Investment Association fund managers who have exposure to ExxonMobil have been largely silent on an investor lawsuit against the fossil fuel giant, which argues it underplayed the risks of climate change to the business.
New York’s attorney general Barbara Underwood alleges Exxon Mobil Corp defrauded investors regarding the financial risks it could face from environmental regulations.
Underwood, said investors had put their money and trust in Exxon and the firm assured them of the long-term value of their shares, claiming to be factoring in the risk of increasing climate change regulation into its business decisions.
However, she added: “Our investigation found that Exxon often did no such thing.”
“Instead, Exxon built a facade to deceive investors into believing the company was managing the risks of climate change regulation to its business when, in fact, it was intentionally and systematically underestimating or ignoring them, despite public representations to the contrary.”
Former chairman and chief executive Rex Tillerson (pictured) is among management implicated in the lawsuit. Tillerson resigned from the firm to become US secretary of state under Donald Trump. He was ousted from the role in March.
FIDUCIARY DUTY FOR ESG
Fund managers have a fiduciary duty to investors to evaluate and account for all risks in portfolios, including environmental, social and governance (ESG) risks, said Hortense Bioy, director of passives and ESG at Morningstar. They should also push for changes that will increase shareholder value, she said.
Portfolio Adviser reached out the four funds in the Investment Association that have Exxon in their top 10.
Investment Association funds with ExxonMobil exposure
|Omnis Investments – Omnis US Equity||2.78%|
|LF Ruffer – Equity & General||2.30%|
|Janus Henderson Inst – North American Index Opportunities||1.30%|
|Aviva Investors – International Index Tracking||0.85%|
Source: FE Analytics
An Aviva Investors spokesperson said they were unable to comment on specifics of the case while it is ongoing. “At a general level, the extent to which companies are developing strategies to address climate change is an important factor in shaping our investment views and engagement policies,” the spokesperson said in a statement.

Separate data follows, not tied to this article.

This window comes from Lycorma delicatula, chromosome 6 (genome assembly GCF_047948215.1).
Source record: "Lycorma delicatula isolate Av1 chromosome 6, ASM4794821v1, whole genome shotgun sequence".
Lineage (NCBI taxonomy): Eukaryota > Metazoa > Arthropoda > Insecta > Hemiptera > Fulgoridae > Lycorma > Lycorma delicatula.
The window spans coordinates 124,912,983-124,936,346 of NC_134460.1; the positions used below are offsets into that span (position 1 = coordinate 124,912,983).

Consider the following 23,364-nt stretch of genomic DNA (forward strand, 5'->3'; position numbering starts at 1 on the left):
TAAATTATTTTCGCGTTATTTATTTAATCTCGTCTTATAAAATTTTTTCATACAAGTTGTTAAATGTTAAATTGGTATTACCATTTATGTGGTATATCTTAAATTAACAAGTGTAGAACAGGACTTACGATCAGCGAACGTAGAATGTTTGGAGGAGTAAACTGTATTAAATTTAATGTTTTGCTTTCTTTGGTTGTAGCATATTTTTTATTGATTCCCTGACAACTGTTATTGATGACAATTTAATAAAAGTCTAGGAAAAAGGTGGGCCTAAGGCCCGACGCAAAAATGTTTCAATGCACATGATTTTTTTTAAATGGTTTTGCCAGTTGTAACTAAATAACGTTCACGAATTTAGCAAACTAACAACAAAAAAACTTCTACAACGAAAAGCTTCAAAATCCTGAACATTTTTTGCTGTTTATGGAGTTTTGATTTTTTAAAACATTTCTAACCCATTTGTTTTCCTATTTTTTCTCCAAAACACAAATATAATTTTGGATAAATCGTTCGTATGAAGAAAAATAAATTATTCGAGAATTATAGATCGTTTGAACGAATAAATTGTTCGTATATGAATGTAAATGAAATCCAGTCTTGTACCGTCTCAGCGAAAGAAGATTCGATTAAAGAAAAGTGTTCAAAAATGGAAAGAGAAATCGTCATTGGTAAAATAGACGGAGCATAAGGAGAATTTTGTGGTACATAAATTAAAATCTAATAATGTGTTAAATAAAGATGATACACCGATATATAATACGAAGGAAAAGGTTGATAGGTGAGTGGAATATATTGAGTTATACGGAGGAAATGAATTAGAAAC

LF Ruffer, Omnis Investments and Janus Henderson declined to comment.
Bioy said: “Some critics say that engaging with oil & gas companies is pointless and they prefer to divest. The fossil-fuel divestment movement is certainly growing. But other fund managers, especially passive fund managers have no choice. They can’t divest. So they use their clout to influence and effect change.
“Last year, a shareholder resolution calling on Exxon to disclose more on its climate risk gained for the first time the support of a majority of shareholders, including from Blackrock and Vanguard, who, unlike other asset managers, hadn’t supported the resolution the year before.”
LITIGATION RISKS AGAINST OIL MAJORS
Litigation risks in the fossil-fuel industry are mounting due to growing discontent from asset owners, said Bioy.
“We’re seeing more and more lawsuits against oil & gas companies for a range of issues relating to climate change.”
Already this year, the cities of New York and Oakland filed lawsuits to claim damages against a number of oil majors, including BP, Chevron, ConocoPhillips, ExxonMobil, and Royal Dutch Shell. Bioy said the lawsuits are similar to those in the 1990s against the tobacco industry.
While the New York and Oakland lawsuits were dismissed, Bioy said the Exxon lawsuit is different because it targets financial issues.
INVESTORS CHALLENGE CORPORATE LOBBYING
Meanwhile, several large pension funds are taking action against companies whose rhetoric on environmental sustainability, particularly the Paris Agreement, does not match their lobbying activities.
Church of England and Swedish pension funds this week wrote to 55 companies on climate lobbying practices with the threat of filing shareholder resolutions later this year.
The letters said delay in action now with regulation is likely to result in the need for more drastic interventions later, leading to much higher costs for companies and delay in the implementation of the agreement increases the physical risks of climate change, which could cause a risk to economic stability and therefore introduce uncertainty and volatility into investor portfolios.
Additionally, companies may face backlash from their consumers, investors or other stakeholders if they or the organisations that they support are seen to be delaying or blocking effective climate policy.
Charlotta Dawidowski Sydstrand, Sweden’s AP7 Pension Fund, said: “At this point in time we find it unacceptable that companies counteract ambitious climate policy, either directly or through their business organisations. Lobbying on climate issues should be evaluated, managed and reported on transparently. We are hoping this will become a natural component of companies’ sustainability reporting.”
– This article first appeared on ESG Clarity’s sister website, Portfolio Adviser